The Top 7 Most Infuriating Myths About the U.S. Education System

photo credit: Cayusa via photopin cc
photo credit: Cayusa via photopin cc

A conversation that I seem to have, both offline and online, each with a moderate amount of frequency, is about teaching. Much of the time it comes up when I'm talking with a parent who is upset about something their child's school has done. I am actually asked for my advice on it from my point of view as someone who makes daily decisions about students as well as my position as a parent who has put children through both the private and public school system. (This happens a lot at parties where people just want to "pick my brain.") What astounds me is not so much how often I find myself in the middle of a discussion, but how quickly the conversation spirals toward that old myth that "teaching isn't that hard" and that's where I push back with ferocity.

While everyone's experience is different, I've tried to use my own background to defend the top 7 myths I hear about education. It's too easy to paint with a wide brush, so I've tried to be fair in each assessment of the myth.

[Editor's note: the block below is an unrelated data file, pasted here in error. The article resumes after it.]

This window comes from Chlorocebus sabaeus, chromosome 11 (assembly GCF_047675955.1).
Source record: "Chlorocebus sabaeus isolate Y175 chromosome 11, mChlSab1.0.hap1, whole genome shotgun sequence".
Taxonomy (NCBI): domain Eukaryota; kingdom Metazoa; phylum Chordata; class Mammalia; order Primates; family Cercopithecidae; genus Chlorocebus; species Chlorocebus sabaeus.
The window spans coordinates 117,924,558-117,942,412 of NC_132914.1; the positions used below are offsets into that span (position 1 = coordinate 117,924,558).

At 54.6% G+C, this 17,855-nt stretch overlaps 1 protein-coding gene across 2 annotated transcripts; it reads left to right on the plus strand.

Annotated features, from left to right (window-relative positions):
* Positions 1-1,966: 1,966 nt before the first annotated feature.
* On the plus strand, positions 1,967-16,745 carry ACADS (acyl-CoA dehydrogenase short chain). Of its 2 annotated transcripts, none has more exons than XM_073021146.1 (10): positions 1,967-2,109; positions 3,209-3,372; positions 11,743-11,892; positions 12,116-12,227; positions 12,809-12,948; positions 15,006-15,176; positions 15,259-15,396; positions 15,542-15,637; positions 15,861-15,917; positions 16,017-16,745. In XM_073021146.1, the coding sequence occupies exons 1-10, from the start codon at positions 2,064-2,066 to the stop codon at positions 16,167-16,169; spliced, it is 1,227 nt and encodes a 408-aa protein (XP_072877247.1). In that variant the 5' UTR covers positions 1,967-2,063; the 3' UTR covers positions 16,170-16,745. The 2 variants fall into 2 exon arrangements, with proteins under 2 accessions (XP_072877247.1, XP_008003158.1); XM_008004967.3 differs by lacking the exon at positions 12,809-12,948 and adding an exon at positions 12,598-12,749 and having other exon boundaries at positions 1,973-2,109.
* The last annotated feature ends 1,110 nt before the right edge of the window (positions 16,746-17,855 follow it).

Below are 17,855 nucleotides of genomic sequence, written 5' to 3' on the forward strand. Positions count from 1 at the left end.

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1. More Homework = More Practice

More homework does not necessarily mean more learning. This is something that perplexes a lot of people and mostly comes from having their child do hours upon hours of homework each night. In case you're wondering, I vehemently disagree with assigning that much homework. The purpose of homework should be to practice what has already been learned in the classroom. Sometimes, this means that students haven't mastered the material and just need to work at a skill, whether it's rote or uses higher level thinking. Students should never be given homework on something that hasn't been introduced in the classroom. Both parents and teachers need a great understanding of this. When children are frustrated by the work, talk to the teacher about this. Some form of modification should be in order.